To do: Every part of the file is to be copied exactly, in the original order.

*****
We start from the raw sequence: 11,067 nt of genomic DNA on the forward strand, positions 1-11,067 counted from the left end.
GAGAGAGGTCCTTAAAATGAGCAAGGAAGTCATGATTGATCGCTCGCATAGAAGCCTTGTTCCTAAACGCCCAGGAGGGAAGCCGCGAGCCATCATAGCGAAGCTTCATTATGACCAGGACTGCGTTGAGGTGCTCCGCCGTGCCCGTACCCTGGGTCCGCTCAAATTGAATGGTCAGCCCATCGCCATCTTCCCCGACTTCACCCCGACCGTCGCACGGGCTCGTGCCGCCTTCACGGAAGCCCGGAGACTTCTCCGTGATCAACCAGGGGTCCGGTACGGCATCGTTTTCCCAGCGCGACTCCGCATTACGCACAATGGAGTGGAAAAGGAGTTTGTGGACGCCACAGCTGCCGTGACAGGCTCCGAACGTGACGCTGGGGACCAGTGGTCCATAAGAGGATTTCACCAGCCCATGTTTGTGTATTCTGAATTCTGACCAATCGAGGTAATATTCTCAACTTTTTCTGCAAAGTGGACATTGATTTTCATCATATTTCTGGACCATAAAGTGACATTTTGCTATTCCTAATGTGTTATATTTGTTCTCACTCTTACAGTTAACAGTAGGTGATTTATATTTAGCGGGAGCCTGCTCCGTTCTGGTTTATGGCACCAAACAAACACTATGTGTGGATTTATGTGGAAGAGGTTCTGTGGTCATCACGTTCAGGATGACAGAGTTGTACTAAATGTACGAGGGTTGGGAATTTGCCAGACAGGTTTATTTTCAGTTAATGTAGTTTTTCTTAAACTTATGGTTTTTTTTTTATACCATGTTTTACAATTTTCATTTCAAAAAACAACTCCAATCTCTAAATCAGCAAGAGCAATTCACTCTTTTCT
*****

We start from the raw sequence: 11,067 nt of genomic DNA on the forward strand, positions 1-11,067 counted from the left end.
GAGAGAGGTCCTTAAAATGAGCAAGGAAGTCATGATTGATCGCTCGCATAGAAGCCTTGTTCCTAAACGCCCAGGAGGGAAGCCGCGAGCCATCATAGCGAAGCTTCATTATGACCAGGACTGCGTTGAGGTGCTCCGCCGTGCCCGTACCCTGGGTCCGCTCAAATTGAATGGTCAGCCCATCGCCATCTTCCCCGACTTCACCCCGACCGTCGCACGGGCTCGTGCCGCCTTCACGGAAGCCCGGAGACTTCTCCGTGATCAACCAGGGGTCCGGTACGGCATCGTTTTCCCAGCGCGACTCCGCATTACGCACAATGGAGTGGAAAAGGAGTTTGTGGACGCCACAGCTGCCGTGACAGGCTCCGAACGTGACGCTGGGGACCAGTGGTCCATAAGAGGATTTCACCAGCCCATGTTTGTGTATTCTGAATTCTGACCAATCGAGGTAATATTCTCAACTTTTTCTGCAAAGTGGACATTGATTTTCATCATATTTCTGGACCATAAAGTGACATTTTGCTATTCCTAATGTGTTATATTTGTTCTCACTCTTACAGTTAACAGTAGGTGATTTATATTTAGCGGGAGCCTGCTCCGTTCTGGTTTATGGCACCAAACAAACACTATGTGTGGATTTATGTGGAAGAGGTTCTGTGGTCATCACGTTCAGGATGACAGAGTTGTACTAAATGTACGAGGGTTGGGAATTTGCCAGACAGGTTTATTTTCAGTTAATGTAGTTTTTCTTAAACTTATGGTTTTTTTTTTATACCATGTTTTACAATTTTCATTTCAAAAAACAACTCCAATCTCTAAATCAGCAAGAGCAATTCACTCTTTTCT